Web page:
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Kirk Westaway marries English heritage with Chinese customs in his version of yusheng.

Dave Pynt’s Mandarin Sorbet with White Chocolate Mousse.

East-West Reunion

Expat and western-trained chefs get into the festive spirit with their take on CNY classics and thoughts on culinary assimilation
Feb 1, 2019 5:50 AM

CULTURAL APPROPRIATION IS alive and well in Singapore and nowhere is it more evident than during the lunar new year, when the Chinese aren’t the only ones tossing vegetables and yelling “Huat ah!”. From Italian octopus yusheng to suckling pig brined in citrus and herbs, reunion dinners are no longer limited to Chinese restaurants.

Purists may scoff at what they see as opportunistic ‘cashing in’ on a lucrative festive season, but it’s not necessarily so. If anything, it’s a reflection of how foreign-born chefs have immersed themselves in local culture and its ingredients, and in the process developed a unique cuisine that reflects both personal style as well as a sense of place.

Melting pot of ideas

Take Australian chef Dave Pynt of Burnt Ends, who hasn’t just garnered one Michelin star in Singapore, he even opened a hawker stall in Makansutra’s Gluttons Bay serving dishes like smoked suckling pig with glutinous rice and XO sauce.

“Being in Singapore gives you access to so much amazing food, not just here but also the surrounding region, which is very easy to access,” says chef Pynt. “Living here has opened up a lot of techniques, methods and flavour profiles. I am lucky enough to be in this melting pot and being influenced by such amazing diversity.”

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For chef Pynt, Chinese New Year is all about “mandarin oranges and lo hei”, which prompted him to dream up sweet treats such as Smoked Mandarin Jujubes and Mandarin Sorbet and White Chocolate Mousse at Burnt Ends. He’s even developed a taste for buah keluak, which features in a pork belly dish he serves at his Gluttons Bay Meatsmith stall.

For Ivan Brehm, the Brazilian-born chef-owner of Nouri, being in Asia is key to his cooking philosophy that is built upon the idea of cultural crossroads - where a dish you think might be specific to one culture actually has links to more diverse societies than you think.

“Living in Singapore hasn’t just enriched my lexicon but also confirms the premise that culturally, people share a lot more than they think they do,” says chef Brehm. “The history of Southeast Asia is also my country’s history, and that of other regions.”

Besides, he adds, to believe that cultural appropriation is a negative thing is to be ignorant of how cultures evolve in the first place. “Without assimilation, Italy would be without pizza, Japan without sushi and tempura, and Singapore without chicken rice.”

“I love the fact that the lines are so blurred these days – you don’t have to be a Chinese restaurant to use Chinese ingredients,” says Drew Nocente, chef-owner of Salted and Hung. “Being submerged in Singapore culture has helped me to grow as a chef, learning to adjust the flavours to suit the local taste buds and culture.” So much so that he’s been turning out his own version of CNY specials since 2017.

“As long as there is a certain level of respect and in-depth understanding for the cuisine of cultures that are not their own, chefs can be seen as ambassadors of the culture they’ve chosen to represent more than anything else,” says Kirk Westaway of the one-starred Jaan, who has learnt to work with local spices which lend a subtle complexity to his food.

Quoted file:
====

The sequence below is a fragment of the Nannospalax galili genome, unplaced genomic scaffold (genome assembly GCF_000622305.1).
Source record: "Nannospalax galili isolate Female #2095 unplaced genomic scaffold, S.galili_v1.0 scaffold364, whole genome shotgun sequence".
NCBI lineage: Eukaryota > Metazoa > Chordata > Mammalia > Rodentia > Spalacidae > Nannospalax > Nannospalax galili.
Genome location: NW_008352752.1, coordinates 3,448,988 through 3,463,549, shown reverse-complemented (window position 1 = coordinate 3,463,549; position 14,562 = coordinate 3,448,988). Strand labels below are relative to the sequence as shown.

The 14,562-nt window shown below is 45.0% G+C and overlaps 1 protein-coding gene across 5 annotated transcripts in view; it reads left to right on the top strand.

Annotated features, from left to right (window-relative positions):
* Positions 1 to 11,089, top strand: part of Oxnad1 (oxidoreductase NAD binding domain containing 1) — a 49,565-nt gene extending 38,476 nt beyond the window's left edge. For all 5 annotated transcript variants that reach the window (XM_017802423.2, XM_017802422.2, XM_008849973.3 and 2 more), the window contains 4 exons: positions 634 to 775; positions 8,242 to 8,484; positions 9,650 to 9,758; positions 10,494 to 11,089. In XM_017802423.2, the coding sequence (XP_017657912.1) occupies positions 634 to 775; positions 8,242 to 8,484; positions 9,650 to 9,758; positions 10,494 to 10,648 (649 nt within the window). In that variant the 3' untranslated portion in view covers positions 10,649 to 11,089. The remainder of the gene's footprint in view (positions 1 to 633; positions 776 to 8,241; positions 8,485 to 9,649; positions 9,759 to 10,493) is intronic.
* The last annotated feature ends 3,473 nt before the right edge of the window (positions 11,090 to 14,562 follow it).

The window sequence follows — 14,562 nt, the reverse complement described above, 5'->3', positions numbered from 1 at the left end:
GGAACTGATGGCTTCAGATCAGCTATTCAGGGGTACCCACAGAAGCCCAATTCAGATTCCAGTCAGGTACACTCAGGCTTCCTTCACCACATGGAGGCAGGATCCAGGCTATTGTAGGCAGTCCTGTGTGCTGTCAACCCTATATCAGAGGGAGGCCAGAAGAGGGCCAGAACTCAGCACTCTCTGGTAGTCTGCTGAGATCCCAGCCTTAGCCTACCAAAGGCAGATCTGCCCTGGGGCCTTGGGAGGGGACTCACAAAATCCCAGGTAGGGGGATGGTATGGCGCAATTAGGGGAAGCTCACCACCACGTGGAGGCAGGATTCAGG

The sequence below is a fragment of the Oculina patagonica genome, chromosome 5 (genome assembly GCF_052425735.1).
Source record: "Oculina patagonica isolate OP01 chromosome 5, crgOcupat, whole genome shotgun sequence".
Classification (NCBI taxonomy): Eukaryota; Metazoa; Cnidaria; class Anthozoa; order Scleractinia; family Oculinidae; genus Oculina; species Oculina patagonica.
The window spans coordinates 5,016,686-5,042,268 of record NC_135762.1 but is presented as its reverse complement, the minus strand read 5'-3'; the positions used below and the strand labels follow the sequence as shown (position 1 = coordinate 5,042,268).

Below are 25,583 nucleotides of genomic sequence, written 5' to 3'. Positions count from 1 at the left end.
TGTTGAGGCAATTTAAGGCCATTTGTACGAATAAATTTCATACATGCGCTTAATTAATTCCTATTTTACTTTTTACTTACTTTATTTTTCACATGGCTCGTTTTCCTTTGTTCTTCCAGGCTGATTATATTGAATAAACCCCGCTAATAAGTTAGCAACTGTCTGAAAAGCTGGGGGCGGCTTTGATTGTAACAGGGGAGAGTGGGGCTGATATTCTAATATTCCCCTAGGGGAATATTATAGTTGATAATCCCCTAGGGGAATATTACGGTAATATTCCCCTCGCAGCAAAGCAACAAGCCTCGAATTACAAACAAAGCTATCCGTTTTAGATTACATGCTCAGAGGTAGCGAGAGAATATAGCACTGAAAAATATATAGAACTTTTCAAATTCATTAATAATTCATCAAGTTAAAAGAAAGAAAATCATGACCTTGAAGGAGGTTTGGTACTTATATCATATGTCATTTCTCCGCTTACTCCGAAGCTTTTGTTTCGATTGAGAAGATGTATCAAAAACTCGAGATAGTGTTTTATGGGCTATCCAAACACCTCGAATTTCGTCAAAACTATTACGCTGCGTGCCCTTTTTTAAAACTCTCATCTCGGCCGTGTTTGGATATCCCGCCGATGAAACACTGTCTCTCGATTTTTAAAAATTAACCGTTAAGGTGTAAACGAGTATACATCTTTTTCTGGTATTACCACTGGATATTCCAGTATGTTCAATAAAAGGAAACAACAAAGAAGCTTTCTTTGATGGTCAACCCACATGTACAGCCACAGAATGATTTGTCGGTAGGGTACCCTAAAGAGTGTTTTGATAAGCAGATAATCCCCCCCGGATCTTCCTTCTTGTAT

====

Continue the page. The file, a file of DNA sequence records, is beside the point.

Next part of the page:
Beyond fusion

Besides foreign chefs, Asian chefs who’ve never worked in a traditional Chinese kitchen are also combining their western training and ethnic culture to interpret new year classics in a different way.

But is there a risk of ‘westernizing’ Asian and Chinese dishes to the point that it becomes awkward fusion?

“There is no right or wrong way to do this,” says Han Li Guang, chef-owner of the Michelin-starred Labyrinth, who moved from Neo-Sin to embracing the locavore movement.

He points out that there are many Chinese chefs who embrace Western techniques and produce (like foie gras) and succeed in bringing the two elements together. By the same token, there are also chefs who lack a depth of knowledge and fail to convince.

“When I create a dish, I always ask myself: Why am I doing this? How do I make it better?” says Archan Chan, Executive Chef of LeVeL33.

“Dishes won’t work if I use an ingredient just for the sake of using it. It has to make sense in terms of the cooking steps and the flavours.”

There are a few fundamental elements to follow, explains Koo Jee, pastry chef at SKAI. They are: taste, technique, presentation and concept. “Personally, I focus on taste, especially the texture and aroma. When I incorporate new techniques and concepts from my Western training, I do it to elevate the foundation I already have. The rest of the cuisine will then naturally come together,” she says.

Chef Han does not think it is that important to differentiate whether the technique is Western or Chinese or Asian as there are so many similar techniques between cultures and many dishes that share similar traits.

“What is most important is to fully understand the techniques and have the knowledge of ingredients to create dishes based on your memories and in your own style. Over the years I have moved towards traditional Chinese cuisine, going deeper into lost recipes and making our own traditional sauces from scratch. And I find that when you fuse elements together it cannot be for the sake of being creative and special. It has to be because the combination works. At the end of the day, it is the skill and techniques of the chef that counts.”

And regardless of whether the chef is Asian or Western, Chinese New Year feasting has gotten a whole lot more interesting.

Read more: Lo Hei Redux